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fwd: cone 6 glaze

updated wed 18 mar 98


Eric Alan Hansen on tue 17 mar 98

>Actually I'm firing to cone 8 currently
>but want to move it down little. Cone
>6 is more standard.
>I use a glaze with wood ash. I don't
>wash the ash, but I do screen it. The
>woodash has to be soft, white, fluffy.
>Not from a wood kiln! That kind is
>sintered and won't get the best results.
>You can tell it will feel crispy at
>woodash 50
>ochre 25
>custer 25
>Seems to be better on porcelain. Some-
>times bright yellow, sometimes browner
>depends on mineral content of the ash
>which varies from wood to wood. Darker
>and more opaque where thin goes to
>almost black. Yellow where thicker.
>Keep glaze thin or you will be scraping
>shelves. Becomes transparent yellowish
>brown and very fluid when thickly applied.
>The mid way thin/thick of application is
>mottled like a salt fired piece and is
>satin matte. But I got great reds,
>yellows, browns, blacks on pieces where
>it's thinner. To make tiny rivers of ash
>I make the same glaze substituting Red
>Art for the Ochre and trail it on with
>a slip trail bulb. Caution: use rubber
>gloves with unwashed ash glazes or face
>the possibility of contact dermatitis.
>It will mildly burn the skin. I keep
>Cornhuskers lotion and Hydrocortisone
>cream around the house anyway. I layer
>it with a glossy, glassy glaze that
>by itself has its own problems like
>keeping me up at night to the sound
>of loudly cooling and crazing *pings*:
>Wood ash 19.5
>Barnard Slip Clay 16.5
>Custer 23
>Gerstley Borate 11
>Barium Carbonate 8
>Zinc 3
>plus Copper Carbonate 1.5
>Needs to be corrected for fit and pinholes
>but every clay body is a different can of
>worms. The barium/boron eutectic makes it
>hard to say what cone this fires to - the
>longer it is in kiln or the greater the
>thermal mass of the kiln the more it will
>flux. Formulated originally without the
>ash or slip clay it was semi-satin, semi-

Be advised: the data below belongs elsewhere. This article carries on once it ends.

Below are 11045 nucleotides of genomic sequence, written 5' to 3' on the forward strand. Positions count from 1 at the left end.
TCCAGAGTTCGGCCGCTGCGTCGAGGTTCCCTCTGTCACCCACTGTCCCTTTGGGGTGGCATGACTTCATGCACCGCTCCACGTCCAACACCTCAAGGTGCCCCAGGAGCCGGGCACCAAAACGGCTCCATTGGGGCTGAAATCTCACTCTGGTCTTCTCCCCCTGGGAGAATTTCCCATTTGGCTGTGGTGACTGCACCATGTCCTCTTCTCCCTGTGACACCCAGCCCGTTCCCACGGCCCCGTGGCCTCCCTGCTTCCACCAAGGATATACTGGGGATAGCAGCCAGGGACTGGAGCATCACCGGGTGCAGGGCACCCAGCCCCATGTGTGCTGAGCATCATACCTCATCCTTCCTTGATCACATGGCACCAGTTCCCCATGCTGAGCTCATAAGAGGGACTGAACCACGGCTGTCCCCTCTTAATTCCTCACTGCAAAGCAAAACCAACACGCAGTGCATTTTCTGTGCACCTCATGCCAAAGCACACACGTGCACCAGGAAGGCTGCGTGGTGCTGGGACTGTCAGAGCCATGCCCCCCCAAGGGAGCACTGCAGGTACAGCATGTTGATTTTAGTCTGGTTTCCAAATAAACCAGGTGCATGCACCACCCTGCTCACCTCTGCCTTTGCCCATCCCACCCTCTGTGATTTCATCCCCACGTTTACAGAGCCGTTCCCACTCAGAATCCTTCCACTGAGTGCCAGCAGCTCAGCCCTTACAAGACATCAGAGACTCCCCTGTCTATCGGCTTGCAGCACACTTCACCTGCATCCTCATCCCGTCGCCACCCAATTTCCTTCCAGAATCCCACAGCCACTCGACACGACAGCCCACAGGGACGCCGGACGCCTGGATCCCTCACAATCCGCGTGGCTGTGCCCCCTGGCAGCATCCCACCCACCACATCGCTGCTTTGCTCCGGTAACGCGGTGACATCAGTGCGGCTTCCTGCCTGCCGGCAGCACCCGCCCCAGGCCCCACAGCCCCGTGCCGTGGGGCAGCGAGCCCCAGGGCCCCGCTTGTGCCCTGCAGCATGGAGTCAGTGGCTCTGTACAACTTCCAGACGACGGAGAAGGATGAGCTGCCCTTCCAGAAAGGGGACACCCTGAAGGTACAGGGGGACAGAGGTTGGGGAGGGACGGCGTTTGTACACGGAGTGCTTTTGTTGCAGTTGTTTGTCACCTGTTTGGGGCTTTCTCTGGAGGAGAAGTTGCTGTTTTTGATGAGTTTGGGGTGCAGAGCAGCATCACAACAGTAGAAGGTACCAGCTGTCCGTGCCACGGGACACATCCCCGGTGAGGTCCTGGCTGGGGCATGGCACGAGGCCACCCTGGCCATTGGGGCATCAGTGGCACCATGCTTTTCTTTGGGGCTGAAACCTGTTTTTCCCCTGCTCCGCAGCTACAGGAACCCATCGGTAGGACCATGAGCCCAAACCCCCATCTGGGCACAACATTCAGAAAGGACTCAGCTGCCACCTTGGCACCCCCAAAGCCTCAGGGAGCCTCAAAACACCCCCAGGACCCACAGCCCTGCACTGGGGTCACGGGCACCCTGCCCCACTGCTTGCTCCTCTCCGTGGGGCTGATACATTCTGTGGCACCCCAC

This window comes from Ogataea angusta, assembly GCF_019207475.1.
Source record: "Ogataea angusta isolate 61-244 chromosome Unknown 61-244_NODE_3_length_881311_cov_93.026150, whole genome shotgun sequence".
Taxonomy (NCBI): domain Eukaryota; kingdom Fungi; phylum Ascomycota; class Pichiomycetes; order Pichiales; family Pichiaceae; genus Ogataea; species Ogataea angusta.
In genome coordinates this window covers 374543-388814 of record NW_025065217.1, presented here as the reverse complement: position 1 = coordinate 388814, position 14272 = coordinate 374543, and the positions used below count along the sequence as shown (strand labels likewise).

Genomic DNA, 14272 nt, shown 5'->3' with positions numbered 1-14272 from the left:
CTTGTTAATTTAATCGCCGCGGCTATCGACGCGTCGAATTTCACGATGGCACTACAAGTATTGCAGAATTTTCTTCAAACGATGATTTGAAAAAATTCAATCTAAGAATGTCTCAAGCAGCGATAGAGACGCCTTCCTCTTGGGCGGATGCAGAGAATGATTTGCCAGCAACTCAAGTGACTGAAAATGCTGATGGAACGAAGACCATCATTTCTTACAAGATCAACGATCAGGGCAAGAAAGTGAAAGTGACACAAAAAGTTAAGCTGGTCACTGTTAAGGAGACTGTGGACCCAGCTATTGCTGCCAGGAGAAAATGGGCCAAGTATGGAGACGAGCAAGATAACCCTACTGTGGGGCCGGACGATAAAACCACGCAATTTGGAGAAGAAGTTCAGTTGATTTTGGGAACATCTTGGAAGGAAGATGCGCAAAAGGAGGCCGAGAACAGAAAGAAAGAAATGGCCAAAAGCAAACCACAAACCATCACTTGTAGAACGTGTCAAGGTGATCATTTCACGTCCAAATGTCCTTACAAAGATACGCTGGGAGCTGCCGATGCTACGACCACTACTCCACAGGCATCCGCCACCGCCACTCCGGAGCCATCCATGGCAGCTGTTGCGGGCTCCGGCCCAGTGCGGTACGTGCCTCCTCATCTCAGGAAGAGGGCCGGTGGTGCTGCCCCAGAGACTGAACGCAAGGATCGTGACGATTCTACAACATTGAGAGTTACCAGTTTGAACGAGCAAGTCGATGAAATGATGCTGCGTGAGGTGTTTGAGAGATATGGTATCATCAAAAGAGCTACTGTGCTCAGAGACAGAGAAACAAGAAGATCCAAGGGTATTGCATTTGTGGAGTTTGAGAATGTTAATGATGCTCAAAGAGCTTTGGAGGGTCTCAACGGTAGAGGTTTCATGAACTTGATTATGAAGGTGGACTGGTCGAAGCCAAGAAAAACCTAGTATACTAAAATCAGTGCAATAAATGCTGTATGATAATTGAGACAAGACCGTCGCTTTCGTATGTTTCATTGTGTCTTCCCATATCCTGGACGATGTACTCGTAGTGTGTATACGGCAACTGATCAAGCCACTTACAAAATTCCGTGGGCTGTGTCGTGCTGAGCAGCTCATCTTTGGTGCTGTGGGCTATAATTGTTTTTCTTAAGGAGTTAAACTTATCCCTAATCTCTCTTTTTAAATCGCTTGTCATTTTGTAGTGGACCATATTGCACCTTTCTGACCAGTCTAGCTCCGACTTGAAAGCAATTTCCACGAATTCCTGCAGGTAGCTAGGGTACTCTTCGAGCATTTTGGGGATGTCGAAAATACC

>gloss somewhere around cone 2. Boron
>subdues the copper coloration.
>Custer 35
>Gerstley 17
>Barium Carb 12
>Zinc Ox 5
>plus as much local dark red clay as I
>can get into it. Then I layer over it
>with the same glaze without the clay.
>This gets a highly pitted chocolate
>cake look with a cratered & pinholed
>glossy surface.
>I don't like any of the above glazes
>inside a bowl. I kinda like more of a
>feldspathic glaze for eating/drinking
>surface. So here are some regular
>CORNBALL WHITE - cone 6 ox
>Cornwall Stone 45.61
>OM4 21.27
>Talc 6.73
>Whiting 7.15
>Barium 11.88
>KONA WHITE - cone 6 ox
>Kona F-4 41.03
>Cornwall Stone 41.03
>Wollastonite 1.10
>Barium Carb 3.33
>Zinc Ox 2.19
>PERMANENT TAN - cone 6 ox
>Wollastonite 30.33
>Talc 8.88
>Spodumene 49.77
>EPK 11.02
>As I remember they were all quite nice.
>But these and about half a dozen other
>tests went into a bucket of "mystery
>glaze" liner to which I added even more
>Custer, Kona F-4, EPK, then came in
>later with scoops of Gerstley and
>zircopax for a really nice satin with
>no problems. I need to find a Mac up at
>KU that has the HyperglazeIIx on it with
>my files to reconstruct. But it may not
>be worth it. That concept is simple if
>ya know how to use the program and
>maximize the feldspars, lithium, KNaO
>and get plenty of other fluxes in each
>Also I did not know Clayart has 1995
>archives under the subject: cone 6
>chit-chat. With several hundred recipes.
>I'm editing out all the headers
>and putting in titles and a single
>style much like this here.
>Some very lively conversation is
>recorded in the archives about cone
>6 favorites. I am enjoying reading it
>now. Basically that was what I was after
>but if anyone wants to bounce some
>ideas, info, I will play. One more:
>BULLFROG GREEN - cone 5 ox
>Custer 47
>Whiting 7.5
>Barium Carbonate 10.5
>Zinc Oxide 6
>OM4 5
>EPK 5
>Flint 19
>Copper Carbonate 4
>I like a lot of green. But this ain't
>no Kermit green. Very stony matte with
>very hard surface. I suspect it was a
>tile glaze. Joe Zeller supplied the base,
>I went ape with the copper.
>I'm not taking responsibility for anyone
>using these glazes, etc. Something is
>probably toxic. They are examples of my
>research and they work out in formulation.
>Which is what they are examples of.
>So go formulate your own non-toxic glazes,
>if that is possible. It's probably bad
>for the environment too. Email me with
>questions as to household performance, as
>that may be indicative of other problems.
>The badly crazed surfaces are not considered
>to be a continous-non porous sanitary
>Eric Hansen, Lawrence, Kansas

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